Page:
Bird Box Project
The HCV nest box project has been running for 8 years now and has 52 nest boxes in place.
The target bird species for the nest box project are currently the great tit and blue tit. There is scope to expand this to birds that nest in open boxes but serious thought has to be given to any increase in scope due to the threat from predators such as grey squirrels and corvids (carrion crows, magpies and jays).
There may be opportunities to look at bat, owl and open fronted boxes but these are for the future. The immediate focus is on maintaining the stock of nest boxes in place and improving the siting and spread of the boxes to optimise nesting opportunities for the target species.
The objective of the project is to create the optimum number of secure nest sites for the resident blue tit and great tit populations.
Each species is territorial and therefore the dominant pairs claim the best territories (woodland) and the less dominant pairs are pushed to the woodland edges or less mature woodland territories.
Therefore, the correct siting of well-spaced nest boxes throughout the available woodland, with varying hole sizes, can provide both species with secure nesting opportunities that otherwise might not exist.
Great tits breed in a range of wooded habitats, usually broadleaved deciduous woodland, at a density of about one pair per two acres of suitable habitat. They are less agile than the smaller blue tit and tend to feed lower down the tree canopy. That is why you often see them foraging at around eye level and lower.
Blue tits breed in the same habitats as the great tit, but are particularly fond of oak woods which can supply large volumes of caterpillars to feed their young. They breed at about a density of one pair per acre in suitable habitat.
The hole size of our nest boxes is key to ensuring that the blue tits are not out-competed for nest boxes. The great tit will out-compete the blue tit where natural nest sites are limited, whereas a blue tit can use both a 20mm and a 25mm nest box hole. Great Tits, being a larger bird, can only comfortably access the 25mm nest box holes. This enables the density of nest boxes to be optimised by pairing nest boxes with different hole sizes in the same areas, as although each species is territorial, they are only territorial to other pairs of the same species. So, in a two acre block of prime oak woodland you could, in theory, have two pairs of blue tits and one pair of great tits nesting.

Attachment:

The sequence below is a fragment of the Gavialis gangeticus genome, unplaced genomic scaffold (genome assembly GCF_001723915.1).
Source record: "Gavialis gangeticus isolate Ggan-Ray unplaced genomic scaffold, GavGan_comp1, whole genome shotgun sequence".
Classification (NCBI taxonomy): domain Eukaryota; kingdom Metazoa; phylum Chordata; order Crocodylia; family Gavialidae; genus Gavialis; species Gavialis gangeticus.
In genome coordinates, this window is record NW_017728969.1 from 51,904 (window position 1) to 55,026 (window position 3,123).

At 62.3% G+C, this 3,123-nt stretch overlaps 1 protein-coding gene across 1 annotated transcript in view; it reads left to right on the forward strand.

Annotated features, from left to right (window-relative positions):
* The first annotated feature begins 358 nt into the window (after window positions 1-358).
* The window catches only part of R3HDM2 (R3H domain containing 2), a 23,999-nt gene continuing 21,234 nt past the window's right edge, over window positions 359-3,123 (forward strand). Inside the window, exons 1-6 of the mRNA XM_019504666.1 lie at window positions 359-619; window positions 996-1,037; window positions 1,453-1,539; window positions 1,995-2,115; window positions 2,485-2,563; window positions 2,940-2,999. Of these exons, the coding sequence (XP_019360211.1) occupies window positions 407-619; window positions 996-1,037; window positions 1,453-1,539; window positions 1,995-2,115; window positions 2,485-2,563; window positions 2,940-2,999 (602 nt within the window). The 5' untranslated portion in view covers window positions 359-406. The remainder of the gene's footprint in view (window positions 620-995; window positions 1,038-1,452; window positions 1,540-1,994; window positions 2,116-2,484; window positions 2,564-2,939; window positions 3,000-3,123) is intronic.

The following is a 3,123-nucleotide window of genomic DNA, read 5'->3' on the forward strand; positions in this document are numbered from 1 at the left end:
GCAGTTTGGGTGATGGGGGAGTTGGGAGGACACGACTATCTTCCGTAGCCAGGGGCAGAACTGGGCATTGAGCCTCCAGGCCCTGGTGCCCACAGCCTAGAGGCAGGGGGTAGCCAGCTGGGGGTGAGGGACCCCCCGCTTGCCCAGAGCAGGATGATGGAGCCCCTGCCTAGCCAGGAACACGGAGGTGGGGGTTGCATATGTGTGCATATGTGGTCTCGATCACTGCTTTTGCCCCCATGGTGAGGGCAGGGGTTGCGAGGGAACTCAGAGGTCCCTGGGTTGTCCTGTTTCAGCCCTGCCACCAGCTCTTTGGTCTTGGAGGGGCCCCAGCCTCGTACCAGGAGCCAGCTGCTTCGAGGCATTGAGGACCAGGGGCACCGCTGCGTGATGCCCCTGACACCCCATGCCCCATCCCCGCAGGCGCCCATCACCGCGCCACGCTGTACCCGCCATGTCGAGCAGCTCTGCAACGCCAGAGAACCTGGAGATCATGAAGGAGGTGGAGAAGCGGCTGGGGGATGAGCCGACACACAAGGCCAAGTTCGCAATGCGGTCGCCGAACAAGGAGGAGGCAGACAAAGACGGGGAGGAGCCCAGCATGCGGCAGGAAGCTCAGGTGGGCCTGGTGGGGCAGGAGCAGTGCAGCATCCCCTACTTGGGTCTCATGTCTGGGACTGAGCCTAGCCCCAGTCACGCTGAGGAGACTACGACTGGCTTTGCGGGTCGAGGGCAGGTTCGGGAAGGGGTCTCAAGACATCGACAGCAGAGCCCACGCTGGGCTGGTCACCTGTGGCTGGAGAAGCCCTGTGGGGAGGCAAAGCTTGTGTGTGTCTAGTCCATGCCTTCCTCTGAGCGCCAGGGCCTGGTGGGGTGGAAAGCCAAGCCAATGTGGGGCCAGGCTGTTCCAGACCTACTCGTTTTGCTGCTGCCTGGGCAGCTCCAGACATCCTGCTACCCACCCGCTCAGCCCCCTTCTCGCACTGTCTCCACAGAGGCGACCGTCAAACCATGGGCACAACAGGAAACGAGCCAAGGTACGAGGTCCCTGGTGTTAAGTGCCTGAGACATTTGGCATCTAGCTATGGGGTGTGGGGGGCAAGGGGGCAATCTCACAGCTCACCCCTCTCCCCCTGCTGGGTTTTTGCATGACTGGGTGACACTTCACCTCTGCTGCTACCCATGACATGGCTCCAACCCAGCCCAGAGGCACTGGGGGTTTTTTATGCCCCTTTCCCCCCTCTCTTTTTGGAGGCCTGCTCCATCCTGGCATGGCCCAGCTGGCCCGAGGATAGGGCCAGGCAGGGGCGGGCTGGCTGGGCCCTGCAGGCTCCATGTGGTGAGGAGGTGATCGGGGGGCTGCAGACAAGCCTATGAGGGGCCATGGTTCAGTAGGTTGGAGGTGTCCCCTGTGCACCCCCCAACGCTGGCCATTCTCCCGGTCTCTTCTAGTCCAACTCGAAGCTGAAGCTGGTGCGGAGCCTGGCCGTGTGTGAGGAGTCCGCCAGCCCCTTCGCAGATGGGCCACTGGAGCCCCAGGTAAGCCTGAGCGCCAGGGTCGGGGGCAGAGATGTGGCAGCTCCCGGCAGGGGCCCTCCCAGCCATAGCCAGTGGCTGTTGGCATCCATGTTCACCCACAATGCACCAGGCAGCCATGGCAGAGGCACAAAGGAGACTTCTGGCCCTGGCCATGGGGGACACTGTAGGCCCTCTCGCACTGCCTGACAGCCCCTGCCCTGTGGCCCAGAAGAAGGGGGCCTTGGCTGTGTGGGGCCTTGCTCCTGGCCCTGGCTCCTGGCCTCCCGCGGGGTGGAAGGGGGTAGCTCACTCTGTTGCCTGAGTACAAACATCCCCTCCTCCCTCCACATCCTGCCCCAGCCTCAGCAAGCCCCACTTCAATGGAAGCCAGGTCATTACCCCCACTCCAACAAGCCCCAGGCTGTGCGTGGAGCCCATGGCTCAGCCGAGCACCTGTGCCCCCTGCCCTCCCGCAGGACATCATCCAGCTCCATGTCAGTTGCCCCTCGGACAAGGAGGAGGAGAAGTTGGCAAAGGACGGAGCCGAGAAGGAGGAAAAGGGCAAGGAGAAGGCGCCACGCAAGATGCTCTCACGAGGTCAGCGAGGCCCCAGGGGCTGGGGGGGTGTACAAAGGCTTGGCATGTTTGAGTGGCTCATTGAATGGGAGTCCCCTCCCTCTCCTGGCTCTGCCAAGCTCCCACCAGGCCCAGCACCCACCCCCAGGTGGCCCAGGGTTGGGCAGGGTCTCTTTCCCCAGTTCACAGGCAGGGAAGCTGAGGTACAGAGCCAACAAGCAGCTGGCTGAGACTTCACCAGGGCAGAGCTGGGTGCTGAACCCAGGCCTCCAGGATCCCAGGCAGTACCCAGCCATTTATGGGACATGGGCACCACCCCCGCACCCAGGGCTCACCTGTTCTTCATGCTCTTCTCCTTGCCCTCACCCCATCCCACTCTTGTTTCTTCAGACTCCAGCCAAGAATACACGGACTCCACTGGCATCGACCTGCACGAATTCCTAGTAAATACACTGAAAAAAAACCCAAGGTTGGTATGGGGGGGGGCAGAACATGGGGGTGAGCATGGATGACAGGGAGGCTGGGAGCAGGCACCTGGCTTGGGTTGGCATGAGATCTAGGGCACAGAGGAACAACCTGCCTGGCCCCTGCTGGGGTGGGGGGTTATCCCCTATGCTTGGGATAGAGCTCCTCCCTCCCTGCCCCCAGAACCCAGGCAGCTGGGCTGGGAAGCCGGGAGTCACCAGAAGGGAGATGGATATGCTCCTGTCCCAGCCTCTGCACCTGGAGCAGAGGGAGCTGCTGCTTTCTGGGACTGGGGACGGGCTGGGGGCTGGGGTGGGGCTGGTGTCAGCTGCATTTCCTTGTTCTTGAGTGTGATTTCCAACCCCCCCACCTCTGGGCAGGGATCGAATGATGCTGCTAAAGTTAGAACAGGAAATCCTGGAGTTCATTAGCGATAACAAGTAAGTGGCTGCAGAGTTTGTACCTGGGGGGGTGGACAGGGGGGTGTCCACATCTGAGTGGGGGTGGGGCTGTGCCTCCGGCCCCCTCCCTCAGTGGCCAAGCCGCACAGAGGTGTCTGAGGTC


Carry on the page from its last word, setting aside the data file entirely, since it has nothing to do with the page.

Each year the Hamble Conservation Volunteers visit each of the existing Hamble Common nest boxes to give them a quick spring clean, remove and replace any damaged boxes and assess whether the box has been nested in and by which species. This last piece of information can be established by examining the nesting material and any remaining egg shells. Blue tits nearly always use feathers to line their nest but great tits rarely do this, which helps give a clear indicator of the species using the box, as does the nest box hole size and any recorded observations of the occupants going in and out.
On average we believe that around 75% of our nest boxes are used for nesting or shelter each year.
The boxes were designed and are made by the Volunteers and have a protective plate around the hole donated by GE Avionics. This protection is needed to stop predators enlarging the nest box hole and stealing the eggs or nestlings. Great spotted woodpeckers seem particularly keen on this method but they have been thwarted by this particular addition to the wooden boxes.
However, the arms race continues and the woodpeckers seem to have in some cases changed their point of attack to other points on the front of the boxes. Luckily it takes several visits and sustained “drilling” to break through the wall of the box. It may be that the woodpecker can hear the hungry chicks inside and this encourages them to try a different point of entry. However, instinctively, they still go for the nest box hole which is protected by a metal or Perspex plate. It is important to remove any damaged or rotting nest boxes during the maintenance program to deny predators an easy target.
The small areas of woodland around the edges of the Common have healthy populations of both great and blue tits and we would like to think this is down in some small part to the continuing efforts of the Hamble Conservation Volunteers to provide secure nest boxes each year.